Raising a Video Game Designer
Insider Advice from an Astrophysicist and Computer Superman
Jon Woodcock was seven years old when he saw the future of gaming.
To be honest, it wasn’t much.
“My family had gone to an open day at the local college,” he remembers, “and there was a computer running a car racing game. The computer printed out on paper a description of each corner of an imaginary racetrack and you typed what speed and gear you thought would get you round that corner the fastest. No graphics, just typing and printing—more often than not just: ‘*** YOU CRASHED***’. Something about interacting with that imaginary world inside a computer spoke to me very deeply.” Jon left that simple computer game awestruck, and hungry for more.
Fast-forward a few decades and today Jon Woodcock is an internationally-known astrophysicist who builds giant, computer-model space simulations and intelligent robots from spare parts. The UK-based scientist also has a soft spot for video-game-loving kids likewise fascinated by “that imaginary world inside a computer.” That’s why he agreed to share a few thoughts with you on how to raise the next great video game designer.
PopFam: Parents have enormous influence in helping kids succeed with technology. In what ways did your parents encourage creative growth in computer programming?
Jon Woodcock: My dad was an engineer and the company he worked for had lots of early adopters of the first home computers—primitive by today’s standards, often supplied as kits of electronic components that you had to solder together. These guys met every Monday evening to swap programs and share ideas, and Dad took me along.
I desperately wanted to write my own programs and fairly soon my dad brought home a computer for the family. I realize in retrospect that it must have cost a lot of money, but my dad had the vision to see computing was the future—then as now. That humming box enabled me to build my own imaginary worlds. Little did I realize where that would lead!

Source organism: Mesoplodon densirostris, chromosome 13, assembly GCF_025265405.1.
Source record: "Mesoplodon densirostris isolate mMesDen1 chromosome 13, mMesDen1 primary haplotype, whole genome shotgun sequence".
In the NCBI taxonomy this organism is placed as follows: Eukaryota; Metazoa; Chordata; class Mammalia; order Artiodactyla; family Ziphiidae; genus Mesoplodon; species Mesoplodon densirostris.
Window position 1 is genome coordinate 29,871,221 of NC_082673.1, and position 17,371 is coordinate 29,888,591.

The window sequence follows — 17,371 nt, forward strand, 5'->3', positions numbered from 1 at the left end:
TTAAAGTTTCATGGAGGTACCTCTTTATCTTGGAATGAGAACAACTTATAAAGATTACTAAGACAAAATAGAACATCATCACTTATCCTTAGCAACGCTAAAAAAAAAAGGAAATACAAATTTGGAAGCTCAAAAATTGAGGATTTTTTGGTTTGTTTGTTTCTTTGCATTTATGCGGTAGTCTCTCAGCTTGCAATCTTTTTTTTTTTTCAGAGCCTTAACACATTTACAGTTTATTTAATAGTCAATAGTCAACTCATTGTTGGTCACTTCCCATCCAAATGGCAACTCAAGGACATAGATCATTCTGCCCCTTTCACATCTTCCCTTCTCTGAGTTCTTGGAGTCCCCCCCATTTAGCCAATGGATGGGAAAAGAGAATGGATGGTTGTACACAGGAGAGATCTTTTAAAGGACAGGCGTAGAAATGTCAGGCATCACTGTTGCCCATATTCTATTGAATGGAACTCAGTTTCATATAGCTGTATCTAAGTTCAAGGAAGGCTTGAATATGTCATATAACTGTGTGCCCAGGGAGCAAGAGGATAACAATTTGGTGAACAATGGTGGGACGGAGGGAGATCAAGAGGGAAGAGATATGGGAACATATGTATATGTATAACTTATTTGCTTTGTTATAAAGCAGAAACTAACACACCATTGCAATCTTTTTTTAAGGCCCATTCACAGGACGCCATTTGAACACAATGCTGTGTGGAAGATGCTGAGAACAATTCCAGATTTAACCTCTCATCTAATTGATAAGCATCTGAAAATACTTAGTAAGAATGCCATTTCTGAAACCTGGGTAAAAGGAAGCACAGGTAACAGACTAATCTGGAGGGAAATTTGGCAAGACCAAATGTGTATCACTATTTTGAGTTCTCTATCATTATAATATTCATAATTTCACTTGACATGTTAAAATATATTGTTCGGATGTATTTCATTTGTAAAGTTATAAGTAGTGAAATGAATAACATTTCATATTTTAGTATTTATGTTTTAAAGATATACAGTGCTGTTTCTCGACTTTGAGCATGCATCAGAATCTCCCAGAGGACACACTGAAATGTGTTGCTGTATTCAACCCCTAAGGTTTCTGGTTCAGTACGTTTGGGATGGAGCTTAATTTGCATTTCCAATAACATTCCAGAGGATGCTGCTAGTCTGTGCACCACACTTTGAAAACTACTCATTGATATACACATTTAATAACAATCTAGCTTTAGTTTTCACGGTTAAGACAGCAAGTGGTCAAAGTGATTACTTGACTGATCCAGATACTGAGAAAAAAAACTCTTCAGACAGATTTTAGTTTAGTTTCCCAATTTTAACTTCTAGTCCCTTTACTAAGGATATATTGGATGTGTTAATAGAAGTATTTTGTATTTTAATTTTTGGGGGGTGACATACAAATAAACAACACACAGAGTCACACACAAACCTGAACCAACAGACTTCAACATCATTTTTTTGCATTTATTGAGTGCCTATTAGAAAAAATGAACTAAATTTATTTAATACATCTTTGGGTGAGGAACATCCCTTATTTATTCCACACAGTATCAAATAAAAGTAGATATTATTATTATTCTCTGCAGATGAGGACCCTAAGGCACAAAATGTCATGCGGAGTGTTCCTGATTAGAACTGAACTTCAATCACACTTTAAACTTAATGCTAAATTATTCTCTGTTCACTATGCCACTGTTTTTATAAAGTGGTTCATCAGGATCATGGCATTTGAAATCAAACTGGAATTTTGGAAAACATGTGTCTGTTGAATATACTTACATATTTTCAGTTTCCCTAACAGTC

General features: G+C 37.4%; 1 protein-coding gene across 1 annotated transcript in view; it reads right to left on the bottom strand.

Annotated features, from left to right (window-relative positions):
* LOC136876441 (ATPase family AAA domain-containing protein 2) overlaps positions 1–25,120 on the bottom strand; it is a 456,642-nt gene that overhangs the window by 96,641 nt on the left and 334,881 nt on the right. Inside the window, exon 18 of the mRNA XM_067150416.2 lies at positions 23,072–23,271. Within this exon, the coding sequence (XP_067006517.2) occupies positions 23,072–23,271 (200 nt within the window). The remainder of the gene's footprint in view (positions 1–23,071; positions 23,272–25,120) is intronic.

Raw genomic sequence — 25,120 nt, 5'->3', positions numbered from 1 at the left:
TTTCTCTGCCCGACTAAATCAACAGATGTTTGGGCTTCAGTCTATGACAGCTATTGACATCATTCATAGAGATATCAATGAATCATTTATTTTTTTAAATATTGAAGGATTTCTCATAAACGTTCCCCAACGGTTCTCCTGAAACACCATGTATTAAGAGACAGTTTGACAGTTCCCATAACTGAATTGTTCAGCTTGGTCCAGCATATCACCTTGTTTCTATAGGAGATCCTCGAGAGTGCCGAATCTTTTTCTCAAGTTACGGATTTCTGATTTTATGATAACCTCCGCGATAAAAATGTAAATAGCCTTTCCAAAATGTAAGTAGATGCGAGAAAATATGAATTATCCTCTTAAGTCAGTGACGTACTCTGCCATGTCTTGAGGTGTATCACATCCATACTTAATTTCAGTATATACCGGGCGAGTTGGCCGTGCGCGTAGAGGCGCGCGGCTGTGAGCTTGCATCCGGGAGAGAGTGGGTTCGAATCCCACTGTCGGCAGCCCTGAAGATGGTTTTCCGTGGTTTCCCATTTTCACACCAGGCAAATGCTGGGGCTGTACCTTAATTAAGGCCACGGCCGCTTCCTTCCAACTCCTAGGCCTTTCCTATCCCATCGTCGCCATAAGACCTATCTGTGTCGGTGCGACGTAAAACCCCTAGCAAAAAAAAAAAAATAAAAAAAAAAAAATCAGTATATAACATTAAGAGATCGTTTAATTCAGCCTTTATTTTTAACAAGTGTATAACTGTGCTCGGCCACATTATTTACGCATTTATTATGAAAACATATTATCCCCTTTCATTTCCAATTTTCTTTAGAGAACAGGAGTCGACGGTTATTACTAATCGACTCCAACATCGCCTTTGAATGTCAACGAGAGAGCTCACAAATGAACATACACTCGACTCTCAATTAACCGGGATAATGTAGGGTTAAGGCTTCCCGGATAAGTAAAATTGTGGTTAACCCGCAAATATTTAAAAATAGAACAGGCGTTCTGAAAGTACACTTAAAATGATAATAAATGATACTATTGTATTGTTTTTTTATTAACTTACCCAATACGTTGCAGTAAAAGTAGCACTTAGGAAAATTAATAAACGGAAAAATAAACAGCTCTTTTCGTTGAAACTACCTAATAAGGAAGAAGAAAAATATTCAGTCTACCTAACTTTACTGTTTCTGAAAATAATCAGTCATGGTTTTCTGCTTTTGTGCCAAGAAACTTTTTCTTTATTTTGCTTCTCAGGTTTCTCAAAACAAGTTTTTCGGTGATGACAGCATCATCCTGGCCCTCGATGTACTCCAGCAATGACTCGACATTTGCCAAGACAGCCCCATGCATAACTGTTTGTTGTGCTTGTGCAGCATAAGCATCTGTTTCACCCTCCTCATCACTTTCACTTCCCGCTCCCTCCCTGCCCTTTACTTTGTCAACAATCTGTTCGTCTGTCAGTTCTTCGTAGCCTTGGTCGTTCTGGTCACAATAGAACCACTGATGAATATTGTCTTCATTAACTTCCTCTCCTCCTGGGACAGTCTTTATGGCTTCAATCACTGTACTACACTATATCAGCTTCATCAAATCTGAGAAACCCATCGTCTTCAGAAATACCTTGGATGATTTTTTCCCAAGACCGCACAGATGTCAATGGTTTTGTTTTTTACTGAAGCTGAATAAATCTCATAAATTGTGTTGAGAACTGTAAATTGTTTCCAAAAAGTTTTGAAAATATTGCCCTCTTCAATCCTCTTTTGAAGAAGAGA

Nearly all kids today are hooked on video games. How can parents use that “addiction” to foster a healthy interest in computer coding?
Engage with the games your kids are playing. There’s growing evidence that kids and parents playing games together is a positive thing. Ask them to explain the internal logic of the game world where they’re playing—what are the rules of that world? Ask your kids what they like about the games they’re playing. They’ve probably not analyzed their own motivations, but in my experience, they will give interesting answers. Ask if they have any ideas for games? What would be their perfect game? Could they design it? Have they ever designed their own levels for games they play—many games allow this these days. MIT has a great website called Scratch (scratch.mit.edu) where you can play lots of games created by other kids. You can look inside the code to learn and tinker. It’s a great bridge between games and coding.
Tell us about your book, Help Kids With Computer Coding (DK Books). How might families with aspiring game designers use this to get a jump-start on a video-game career?